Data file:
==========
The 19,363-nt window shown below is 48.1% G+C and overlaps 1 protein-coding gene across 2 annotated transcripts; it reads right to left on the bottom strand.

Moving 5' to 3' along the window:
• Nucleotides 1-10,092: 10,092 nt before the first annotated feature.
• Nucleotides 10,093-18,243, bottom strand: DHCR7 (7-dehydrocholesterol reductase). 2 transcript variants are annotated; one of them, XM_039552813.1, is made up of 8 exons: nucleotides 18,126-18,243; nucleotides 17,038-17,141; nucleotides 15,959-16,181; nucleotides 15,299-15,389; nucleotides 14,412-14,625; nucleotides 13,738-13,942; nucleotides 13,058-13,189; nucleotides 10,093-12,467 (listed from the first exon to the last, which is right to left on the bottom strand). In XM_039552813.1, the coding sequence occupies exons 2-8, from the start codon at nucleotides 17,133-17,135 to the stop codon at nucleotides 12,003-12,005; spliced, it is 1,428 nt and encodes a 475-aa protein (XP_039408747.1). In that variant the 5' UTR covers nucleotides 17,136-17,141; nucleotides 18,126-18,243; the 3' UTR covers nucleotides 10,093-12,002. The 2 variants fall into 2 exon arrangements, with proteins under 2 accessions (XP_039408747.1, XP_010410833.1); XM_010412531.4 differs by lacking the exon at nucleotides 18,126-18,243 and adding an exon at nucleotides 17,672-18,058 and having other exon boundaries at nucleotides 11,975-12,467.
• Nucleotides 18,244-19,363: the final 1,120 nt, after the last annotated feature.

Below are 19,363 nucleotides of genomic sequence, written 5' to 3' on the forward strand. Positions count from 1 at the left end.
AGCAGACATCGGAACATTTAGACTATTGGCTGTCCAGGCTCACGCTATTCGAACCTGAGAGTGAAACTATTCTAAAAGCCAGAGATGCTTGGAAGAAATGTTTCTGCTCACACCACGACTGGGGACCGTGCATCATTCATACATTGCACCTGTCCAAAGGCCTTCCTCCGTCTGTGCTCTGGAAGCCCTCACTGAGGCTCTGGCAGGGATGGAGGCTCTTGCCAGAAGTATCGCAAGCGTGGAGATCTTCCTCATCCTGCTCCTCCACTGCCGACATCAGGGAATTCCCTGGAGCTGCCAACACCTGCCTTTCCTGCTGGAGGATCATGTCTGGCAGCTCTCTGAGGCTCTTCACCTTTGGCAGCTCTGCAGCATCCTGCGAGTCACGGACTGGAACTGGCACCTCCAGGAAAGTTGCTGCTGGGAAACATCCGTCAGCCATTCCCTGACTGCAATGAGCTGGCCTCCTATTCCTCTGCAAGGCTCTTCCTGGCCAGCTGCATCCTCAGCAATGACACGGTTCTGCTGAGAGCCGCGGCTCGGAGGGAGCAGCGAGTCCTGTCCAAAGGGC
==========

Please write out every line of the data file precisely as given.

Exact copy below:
The 19,363-nt window shown below is 48.1% G+C and overlaps 1 protein-coding gene across 2 annotated transcripts; it reads right to left on the bottom strand.

Moving 5' to 3' along the window:
• Nucleotides 1-10,092: 10,092 nt before the first annotated feature.
• Nucleotides 10,093-18,243, bottom strand: DHCR7 (7-dehydrocholesterol reductase). 2 transcript variants are annotated; one of them, XM_039552813.1, is made up of 8 exons: nucleotides 18,126-18,243; nucleotides 17,038-17,141; nucleotides 15,959-16,181; nucleotides 15,299-15,389; nucleotides 14,412-14,625; nucleotides 13,738-13,942; nucleotides 13,058-13,189; nucleotides 10,093-12,467 (listed from the first exon to the last, which is right to left on the bottom strand). In XM_039552813.1, the coding sequence occupies exons 2-8, from the start codon at nucleotides 17,133-17,135 to the stop codon at nucleotides 12,003-12,005; spliced, it is 1,428 nt and encodes a 475-aa protein (XP_039408747.1). In that variant the 5' UTR covers nucleotides 17,136-17,141; nucleotides 18,126-18,243; the 3' UTR covers nucleotides 10,093-12,002. The 2 variants fall into 2 exon arrangements, with proteins under 2 accessions (XP_039408747.1, XP_010410833.1); XM_010412531.4 differs by lacking the exon at nucleotides 18,126-18,243 and adding an exon at nucleotides 17,672-18,058 and having other exon boundaries at nucleotides 11,975-12,467.
• Nucleotides 18,244-19,363: the final 1,120 nt, after the last annotated feature.

Below are 19,363 nucleotides of genomic sequence, written 5' to 3' on the forward strand. Positions count from 1 at the left end.
AGCAGACATCGGAACATTTAGACTATTGGCTGTCCAGGCTCACGCTATTCGAACCTGAGAGTGAAACTATTCTAAAAGCCAGAGATGCTTGGAAGAAATGTTTCTGCTCACACCACGACTGGGGACCGTGCATCATTCATACATTGCACCTGTCCAAAGGCCTTCCTCCGTCTGTGCTCTGGAAGCCCTCACTGAGGCTCTGGCAGGGATGGAGGCTCTTGCCAGAAGTATCGCAAGCGTGGAGATCTTCCTCATCCTGCTCCTCCACTGCCGACATCAGGGAATTCCCTGGAGCTGCCAACACCTGCCTTTCCTGCTGGAGGATCATGTCTGGCAGCTCTCTGAGGCTCTTCACCTTTGGCAGCTCTGCAGCATCCTGCGAGTCACGGACTGGAACTGGCACCTCCAGGAAAGTTGCTGCTGGGAAACATCCGTCAGCCATTCCCTGACTGCAATGAGCTGGCCTCCTATTCCTCTGCAAGGCTCTTCCTGGCCAGCTGCATCCTCAGCAATGACACGGTTCTGCTGAGAGCCGCGGCTCGGAGGGAGCAGCGAGTCCTGTCCAAAGGGC